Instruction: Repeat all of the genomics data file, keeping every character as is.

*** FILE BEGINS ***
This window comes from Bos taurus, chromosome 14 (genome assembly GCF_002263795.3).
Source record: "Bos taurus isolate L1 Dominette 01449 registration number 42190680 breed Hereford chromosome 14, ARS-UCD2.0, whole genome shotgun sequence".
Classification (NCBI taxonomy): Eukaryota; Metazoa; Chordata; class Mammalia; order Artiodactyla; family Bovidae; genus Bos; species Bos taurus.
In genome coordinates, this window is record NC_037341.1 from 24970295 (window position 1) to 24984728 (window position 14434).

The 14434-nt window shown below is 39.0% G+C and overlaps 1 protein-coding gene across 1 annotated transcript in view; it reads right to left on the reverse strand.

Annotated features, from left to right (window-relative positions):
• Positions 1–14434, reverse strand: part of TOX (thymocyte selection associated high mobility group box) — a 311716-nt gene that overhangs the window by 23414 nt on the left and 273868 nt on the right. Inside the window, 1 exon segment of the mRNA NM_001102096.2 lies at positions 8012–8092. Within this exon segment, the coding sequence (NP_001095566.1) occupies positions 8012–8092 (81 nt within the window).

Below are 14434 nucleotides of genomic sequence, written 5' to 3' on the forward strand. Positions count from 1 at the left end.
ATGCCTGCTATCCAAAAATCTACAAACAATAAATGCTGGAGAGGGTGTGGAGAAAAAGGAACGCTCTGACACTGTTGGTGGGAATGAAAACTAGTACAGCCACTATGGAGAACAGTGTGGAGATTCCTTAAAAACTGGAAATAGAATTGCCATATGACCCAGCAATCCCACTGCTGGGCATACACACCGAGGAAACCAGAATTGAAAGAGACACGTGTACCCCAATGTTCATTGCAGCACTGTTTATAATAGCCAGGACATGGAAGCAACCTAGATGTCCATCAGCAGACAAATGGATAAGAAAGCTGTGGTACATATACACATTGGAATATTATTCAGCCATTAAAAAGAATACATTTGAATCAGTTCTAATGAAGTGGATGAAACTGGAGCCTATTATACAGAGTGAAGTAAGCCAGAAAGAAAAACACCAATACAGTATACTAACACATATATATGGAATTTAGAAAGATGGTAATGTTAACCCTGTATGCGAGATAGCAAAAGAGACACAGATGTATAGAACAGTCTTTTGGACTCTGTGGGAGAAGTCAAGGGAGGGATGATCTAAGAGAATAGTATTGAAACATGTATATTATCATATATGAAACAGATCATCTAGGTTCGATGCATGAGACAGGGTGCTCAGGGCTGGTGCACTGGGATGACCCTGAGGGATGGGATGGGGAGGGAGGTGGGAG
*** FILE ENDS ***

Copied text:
This window comes from Bos taurus, chromosome 14 (genome assembly GCF_002263795.3).
Source record: "Bos taurus isolate L1 Dominette 01449 registration number 42190680 breed Hereford chromosome 14, ARS-UCD2.0, whole genome shotgun sequence".
Classification (NCBI taxonomy): Eukaryota; Metazoa; Chordata; class Mammalia; order Artiodactyla; family Bovidae; genus Bos; species Bos taurus.
In genome coordinates, this window is record NC_037341.1 from 24970295 (window position 1) to 24984728 (window position 14434).

The 14434-nt window shown below is 39.0% G+C and overlaps 1 protein-coding gene across 1 annotated transcript in view; it reads right to left on the reverse strand.

Annotated features, from left to right (window-relative positions):
• Positions 1–14434, reverse strand: part of TOX (thymocyte selection associated high mobility group box) — a 311716-nt gene that overhangs the window by 23414 nt on the left and 273868 nt on the right. Inside the window, 1 exon segment of the mRNA NM_001102096.2 lies at positions 8012–8092. Within this exon segment, the coding sequence (NP_001095566.1) occupies positions 8012–8092 (81 nt within the window).

Below are 14434 nucleotides of genomic sequence, written 5' to 3' on the forward strand. Positions count from 1 at the left end.
ATGCCTGCTATCCAAAAATCTACAAACAATAAATGCTGGAGAGGGTGTGGAGAAAAAGGAACGCTCTGACACTGTTGGTGGGAATGAAAACTAGTACAGCCACTATGGAGAACAGTGTGGAGATTCCTTAAAAACTGGAAATAGAATTGCCATATGACCCAGCAATCCCACTGCTGGGCATACACACCGAGGAAACCAGAATTGAAAGAGACACGTGTACCCCAATGTTCATTGCAGCACTGTTTATAATAGCCAGGACATGGAAGCAACCTAGATGTCCATCAGCAGACAAATGGATAAGAAAGCTGTGGTACATATACACATTGGAATATTATTCAGCCATTAAAAAGAATACATTTGAATCAGTTCTAATGAAGTGGATGAAACTGGAGCCTATTATACAGAGTGAAGTAAGCCAGAAAGAAAAACACCAATACAGTATACTAACACATATATATGGAATTTAGAAAGATGGTAATGTTAACCCTGTATGCGAGATAGCAAAAGAGACACAGATGTATAGAACAGTCTTTTGGACTCTGTGGGAGAAGTCAAGGGAGGGATGATCTAAGAGAATAGTATTGAAACATGTATATTATCATATATGAAACAGATCATCTAGGTTCGATGCATGAGACAGGGTGCTCAGGGCTGGTGCACTGGGATGACCCTGAGGGATGGGATGGGGAGGGAGGTGGGAG